4.9 / Review

The Unphotographable

By Lea Feinstein February 12, 2013

Jeffrey Fraenkel is a wizard. A photography dealer, collector, and curator, Fraenkel reveals his extraordinary gifts best in the themed collections he curates: works sourced from old and new masters, borrowed from collectors and other galleries, and rescued from obscure places. He suggests the connections between images, proposes unusual parallels, and often startles viewers. In an era of commercial one-liners and gimmicks, Fraenkel is not afraid to pose hefty philosophical questions. For instance: What is our place in the universe? How does the micro reflect the macro? The photographs Fraenkel displays, and his thoughtful installations of the images, offer both questions and answers.

In his current show, The Unphotographable, Fraenkel explores the work of photographers who ventured beyond depictions of concrete reality and tried to capture the ineffable: the mysteries of life and death, mental states, electromagnetic phenomena in nature, possible evidence of a spirit world, and God. In an essay for the catalogue, he acknowledges other exhibitions that probed similar themes, but he goes deeper.

The works on display in the first gallery might belong under a theme called “Approaching the divine.” Alfred Stieglitz’s Equivalent (1931), a small print of the moon illuminating a cloud-studded sky, is steps away from Bruce Conner’s Angel Light (1975), a looming photogram that depicts a shaft of light and a radiant disc that scatters illuminated dust-like particles. Both images rely on diffuse, evanescent light that evokes the sacred. Gerhard Richter’s scraped strokes in September (2009)—his response to the events of September 11—echo the violent smears of light in Ralph Eugene Meatyard’s untitled image (ca. 1957) nearby. And who but Fraenkel would hang Malcolm W. Browne’s Self-Immolation of Buddhist Monk Thich Quang Dúc, June 11, 1963 (1963) in close proximity to Man Ray’s melting nude, Primacy of Matter over Thought (1929)? In both works, flesh dissolves, literally or metaphorically. Viewers may imagine the experience of burning alive and see the erotic nude transform into a depiction of human decay. Browne’s image challenges Ray’s, positing the inverse of Ray’s title—the primacy of thought over matter—when one’s values are tested and the physical body is sacrificed.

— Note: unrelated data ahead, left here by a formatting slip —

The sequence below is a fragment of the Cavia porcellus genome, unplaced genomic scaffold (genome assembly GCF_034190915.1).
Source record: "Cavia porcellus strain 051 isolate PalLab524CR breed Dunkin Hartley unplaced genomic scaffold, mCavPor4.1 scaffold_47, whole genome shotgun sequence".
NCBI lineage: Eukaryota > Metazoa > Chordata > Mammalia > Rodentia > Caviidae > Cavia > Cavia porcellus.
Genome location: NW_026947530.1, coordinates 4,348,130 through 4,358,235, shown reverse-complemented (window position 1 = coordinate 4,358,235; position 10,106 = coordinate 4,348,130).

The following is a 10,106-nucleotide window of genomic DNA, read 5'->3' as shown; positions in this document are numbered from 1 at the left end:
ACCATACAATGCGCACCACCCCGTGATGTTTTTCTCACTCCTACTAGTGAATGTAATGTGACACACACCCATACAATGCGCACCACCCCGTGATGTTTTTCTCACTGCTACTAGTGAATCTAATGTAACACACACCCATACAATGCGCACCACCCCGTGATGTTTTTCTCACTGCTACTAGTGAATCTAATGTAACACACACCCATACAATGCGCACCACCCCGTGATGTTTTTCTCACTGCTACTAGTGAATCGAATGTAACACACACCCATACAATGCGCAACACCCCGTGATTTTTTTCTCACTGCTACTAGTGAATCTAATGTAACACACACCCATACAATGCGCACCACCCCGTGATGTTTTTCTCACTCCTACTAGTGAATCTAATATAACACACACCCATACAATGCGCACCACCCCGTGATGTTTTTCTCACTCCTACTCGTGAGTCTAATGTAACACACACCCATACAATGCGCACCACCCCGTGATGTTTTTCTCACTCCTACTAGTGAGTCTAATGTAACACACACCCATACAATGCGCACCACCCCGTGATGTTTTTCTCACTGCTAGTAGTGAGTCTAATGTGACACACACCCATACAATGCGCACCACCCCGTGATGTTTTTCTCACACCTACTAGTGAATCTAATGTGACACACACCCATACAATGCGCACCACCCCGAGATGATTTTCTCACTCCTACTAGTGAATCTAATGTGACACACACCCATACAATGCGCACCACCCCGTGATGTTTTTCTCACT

Fraenkel’s canny wit leavens this darkness with the inclusion of Swallowed Coin, Military Hospital, March 18, 1918 (1918), a French photographer’s print from an X-ray negative. A series of six images taken by an unknown technician, Oscilloscope Photographs Taken with One Sweep of the Scope (1963), viewed alongside Idris Khan’s Black Horizon (2012), are striking works of art. Both depict conventions of notation over time: in the technician’s series, rhythmic light waves indicate bodily process while Khan’s is a blacked-out musical score. Christian Marclay’s Silence (The Electric Chair) (2006), his quote from Warhol’s eponymous series, sets the somber tone for the room.

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Wolfgang Tillmans. Mental Picture #97, 2001; unique chromogenic print; 20 x 16 inches. © Wolfgang Tillmans. Courtesy of the Artist and Andrea Rosen Galley, New York.

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Christian Marclay. Silence (The Electric Chair), 2006; silkscreen ink on paper; 20.5 x 30 inches. Courtesy of the Artist and Fraenkel Gallery, San Francisco.

The contents of the second gallery might be classified under “neuro-celestial.” Diane Arbus’s Blowing newspaper at a crossroads, N.Y.C., 1956 (1956) and Richard Misrach’s Untitled (Sandstorm) (1976) appear to be extraordinary depictions of intense inner states: depression or mania. In Wolfgang Tillmans’s Mental Picture #97 (2001), coiled links are punctuated by electrical bursts to create an artist’s version of a functional magnetic resonance image (fMRI) of brain activity. And across the room, Carl Wernicke’s Psychiatric Clinic in Wroclaw. Atlas of the Brain. First Division. Frontal Sections (1897), a faint, almost floral cross-section image of a brain, prefigures MRI images.